1. The "superstars" have almost entirely stayed out of it, at least publicly. It’s hard to know if they agree completely, disagree completely but don’t want to speak up, agree with what I said but not how I said it, or don’t really have an opinion.
      2. Many "minor celebreties" have stood up and said either that they agree wholeheartedly, or that they agree in part.
      3. The "newbies" are questioning whether involvemet in this community is worth it, and whether they’re going to be persecuted during their learning curve.

      It’s the reaction of the “newbies” that I find most disturbing. It doesn’t bode well for the future, if a majority of the new blood is afraid to experiement and put their work out there.

      I don’t really have any suggestions here, I just have been finding it interesting to note that invisible lines are being reinforced in the course of this discussion. I don’t have any experience in any other artistic communities that can tell me if this is normal or something unique to us, but I suspect there is a degree of normalcy in all of this and it will work itself out as we mature along with our medium. At least, I hope so!

      And, Pörrö, you spoke your case so eloquently – I wish your blog were in English (or that Google could translate from Finnish) so that I could keep up with you more often. Thanks for dropping by!

      And on a completely different note, after trying to write the whole post in this dinky editor, and trying to make it look nice, I have decided we definitely need the ability to preview comments around here. Off I go in search of a plugin 😉

      1. In any community there always are insiders, outsiders, groups and subgroups. That is natural and even couraged in a way as the being in a creative art group or community usually produces good for the whole audience in the field. All art communities – how ever loose – need people who have the feeling of unity and who support eachother with the creating. That drives both techniqal and artistical innovations further. How ever that can be really hard and harsh socially to eny newcommers if the community is not open about taking new people into the groups and sub-groups. No one wants to feel rejected and with artists rejection always does some harm to the art/craft itself.

        I dont think the class system works as straightly than you put it, but that is a good sketch of it. I think there are lots of subgroups, variations and groups based on geographical location or based on where in the net people hang around. The group that sells on Etsy is IMO really good example of strong, vivid and fruitfull artistical co- operation where I have benefitted even when I am not in the group myself. The Etsy folks have inspired me tons – not because the work is so stunningly technically new but because they all seem to have the voice of their own and do not seem to be too influenced by the general claying community. They consentrate on pleasing their customers and their developement on the feeld seems to be quite rapid because of that aspect.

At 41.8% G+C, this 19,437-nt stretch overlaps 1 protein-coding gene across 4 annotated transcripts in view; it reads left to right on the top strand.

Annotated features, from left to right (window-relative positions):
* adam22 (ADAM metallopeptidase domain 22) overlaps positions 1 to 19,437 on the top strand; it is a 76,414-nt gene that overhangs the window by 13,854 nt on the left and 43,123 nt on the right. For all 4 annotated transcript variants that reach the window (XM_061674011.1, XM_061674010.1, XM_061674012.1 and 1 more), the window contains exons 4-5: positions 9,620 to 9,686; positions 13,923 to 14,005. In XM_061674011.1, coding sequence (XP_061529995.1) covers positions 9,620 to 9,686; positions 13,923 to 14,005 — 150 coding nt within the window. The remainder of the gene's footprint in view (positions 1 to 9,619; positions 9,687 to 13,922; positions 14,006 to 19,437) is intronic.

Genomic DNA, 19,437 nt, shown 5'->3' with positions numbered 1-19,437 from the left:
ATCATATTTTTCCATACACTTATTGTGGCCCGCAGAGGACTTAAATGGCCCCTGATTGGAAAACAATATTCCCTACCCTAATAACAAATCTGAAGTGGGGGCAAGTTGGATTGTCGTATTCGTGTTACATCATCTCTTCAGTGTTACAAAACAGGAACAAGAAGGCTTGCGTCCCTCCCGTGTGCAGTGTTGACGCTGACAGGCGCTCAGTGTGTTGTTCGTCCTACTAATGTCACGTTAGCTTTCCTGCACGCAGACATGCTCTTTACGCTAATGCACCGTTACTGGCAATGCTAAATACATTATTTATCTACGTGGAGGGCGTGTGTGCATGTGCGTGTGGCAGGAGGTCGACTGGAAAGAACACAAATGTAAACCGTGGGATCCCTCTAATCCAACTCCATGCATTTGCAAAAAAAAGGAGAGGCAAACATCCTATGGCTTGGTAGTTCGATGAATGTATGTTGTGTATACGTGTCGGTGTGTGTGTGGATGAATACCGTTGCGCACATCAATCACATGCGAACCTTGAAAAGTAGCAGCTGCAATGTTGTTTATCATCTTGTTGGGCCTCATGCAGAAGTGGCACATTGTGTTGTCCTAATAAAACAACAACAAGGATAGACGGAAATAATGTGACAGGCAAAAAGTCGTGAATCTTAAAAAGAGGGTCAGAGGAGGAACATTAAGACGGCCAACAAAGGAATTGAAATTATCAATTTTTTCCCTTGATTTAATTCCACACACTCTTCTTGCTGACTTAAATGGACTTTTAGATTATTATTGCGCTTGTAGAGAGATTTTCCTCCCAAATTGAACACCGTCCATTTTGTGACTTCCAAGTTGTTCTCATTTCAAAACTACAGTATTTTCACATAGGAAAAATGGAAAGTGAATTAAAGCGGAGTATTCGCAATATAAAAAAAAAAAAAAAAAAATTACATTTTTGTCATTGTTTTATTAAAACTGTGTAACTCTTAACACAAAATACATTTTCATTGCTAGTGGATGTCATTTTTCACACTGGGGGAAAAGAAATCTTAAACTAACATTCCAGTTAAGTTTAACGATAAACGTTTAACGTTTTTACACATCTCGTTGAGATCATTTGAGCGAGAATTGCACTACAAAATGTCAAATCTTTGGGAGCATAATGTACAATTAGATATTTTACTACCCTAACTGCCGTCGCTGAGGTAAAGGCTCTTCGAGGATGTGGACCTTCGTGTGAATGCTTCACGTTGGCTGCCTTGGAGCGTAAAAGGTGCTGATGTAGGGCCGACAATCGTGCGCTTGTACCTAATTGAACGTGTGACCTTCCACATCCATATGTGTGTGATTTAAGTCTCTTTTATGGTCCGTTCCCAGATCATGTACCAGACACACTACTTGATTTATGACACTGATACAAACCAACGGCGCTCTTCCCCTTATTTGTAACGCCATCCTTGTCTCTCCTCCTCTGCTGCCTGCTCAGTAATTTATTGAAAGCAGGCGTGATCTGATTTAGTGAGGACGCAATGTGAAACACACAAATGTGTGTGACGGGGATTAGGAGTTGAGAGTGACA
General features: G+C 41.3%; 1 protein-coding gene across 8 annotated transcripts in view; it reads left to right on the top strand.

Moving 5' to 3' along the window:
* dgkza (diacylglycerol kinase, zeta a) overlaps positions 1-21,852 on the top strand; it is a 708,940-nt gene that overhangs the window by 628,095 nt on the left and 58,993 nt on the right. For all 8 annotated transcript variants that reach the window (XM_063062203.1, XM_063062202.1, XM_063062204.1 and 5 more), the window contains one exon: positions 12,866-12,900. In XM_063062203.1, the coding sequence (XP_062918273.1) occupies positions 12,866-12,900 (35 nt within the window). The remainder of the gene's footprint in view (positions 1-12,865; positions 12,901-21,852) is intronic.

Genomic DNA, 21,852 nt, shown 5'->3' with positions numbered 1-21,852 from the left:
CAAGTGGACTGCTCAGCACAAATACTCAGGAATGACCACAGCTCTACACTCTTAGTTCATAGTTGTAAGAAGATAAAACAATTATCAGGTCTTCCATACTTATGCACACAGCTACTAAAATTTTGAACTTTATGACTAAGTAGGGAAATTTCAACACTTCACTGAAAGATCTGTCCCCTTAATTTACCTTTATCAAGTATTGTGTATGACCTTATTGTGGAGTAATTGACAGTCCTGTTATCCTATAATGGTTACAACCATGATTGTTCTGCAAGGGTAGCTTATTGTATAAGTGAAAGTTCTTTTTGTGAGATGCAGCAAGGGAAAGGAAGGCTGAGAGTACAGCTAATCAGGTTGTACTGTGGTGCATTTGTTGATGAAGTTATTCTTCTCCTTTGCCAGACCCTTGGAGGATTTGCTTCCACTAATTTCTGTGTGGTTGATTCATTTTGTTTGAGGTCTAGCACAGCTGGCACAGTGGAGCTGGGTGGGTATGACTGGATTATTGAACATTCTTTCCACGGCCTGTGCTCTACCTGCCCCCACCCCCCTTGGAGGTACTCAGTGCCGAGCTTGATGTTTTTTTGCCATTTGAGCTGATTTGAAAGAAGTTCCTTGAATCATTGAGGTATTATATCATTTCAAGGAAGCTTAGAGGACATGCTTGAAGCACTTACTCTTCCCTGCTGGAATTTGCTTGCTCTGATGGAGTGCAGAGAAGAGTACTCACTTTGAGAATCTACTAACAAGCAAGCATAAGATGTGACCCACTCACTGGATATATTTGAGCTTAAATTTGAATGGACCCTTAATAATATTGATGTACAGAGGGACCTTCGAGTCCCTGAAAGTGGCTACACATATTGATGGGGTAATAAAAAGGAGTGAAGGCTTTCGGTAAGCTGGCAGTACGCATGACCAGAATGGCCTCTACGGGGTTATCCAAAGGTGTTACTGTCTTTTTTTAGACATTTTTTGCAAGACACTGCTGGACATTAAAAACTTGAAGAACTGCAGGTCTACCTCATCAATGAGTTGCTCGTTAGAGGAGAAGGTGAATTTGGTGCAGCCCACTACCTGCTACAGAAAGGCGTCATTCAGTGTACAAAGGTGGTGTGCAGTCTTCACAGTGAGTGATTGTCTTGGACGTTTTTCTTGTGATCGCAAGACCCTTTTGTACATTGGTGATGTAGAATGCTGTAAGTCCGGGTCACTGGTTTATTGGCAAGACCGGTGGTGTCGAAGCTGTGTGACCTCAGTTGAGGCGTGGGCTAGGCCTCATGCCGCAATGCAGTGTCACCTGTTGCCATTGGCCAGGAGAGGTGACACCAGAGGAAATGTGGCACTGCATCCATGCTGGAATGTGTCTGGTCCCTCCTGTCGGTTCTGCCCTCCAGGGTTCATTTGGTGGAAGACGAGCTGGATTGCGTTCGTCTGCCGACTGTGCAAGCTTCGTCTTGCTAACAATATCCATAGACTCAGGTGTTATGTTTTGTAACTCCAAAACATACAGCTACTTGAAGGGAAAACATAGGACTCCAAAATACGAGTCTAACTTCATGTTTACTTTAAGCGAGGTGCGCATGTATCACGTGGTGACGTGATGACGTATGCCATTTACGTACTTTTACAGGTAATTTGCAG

What I myself find alarming is that people feel that they are treated as worthless when they experiment starting from the base they learned from someone else. If someone teaches something they must know that some people out there are bound to experiment with the knowledge given and go further than even the teacher has gone. All the teachers speak about how they want people to learn and explore – and then when they do the community seems to be very upset. Sorry to be so harsh, but I have very little time with the net nowadays and this is the impression I get from snipets of discussions here and there. It might not be true – and it can be that I have only read 1/100th of the discussions, but still that is one thing I have seen so many times.

        I do remember a discussion with a friend and teacher who told about a student that discovered 10 more variations in two weeks to one technique the teacher had developed for 2 years. She was jelous at first but then she realised that the jelouness came from the inner feeling of not being “better”. It happend some years ago and the actual case is not that important, but the discussion made a strong impact to me as I am also teaching claying here. Sometimes I find myself feeling afraid of “not being the guru anymore” but the feeling passes as soon as I do something new and move along. But I am in Finland – no one here knows claying like me. Its easy to be star here as there is not really any competition. I still have income coming from teaching even if I teach millefiori stripes, spirals and bullseyes. The medium is so new here that I do not even need to teach the stuff I am using for my art. Right now it is more than enough when I teach the basics.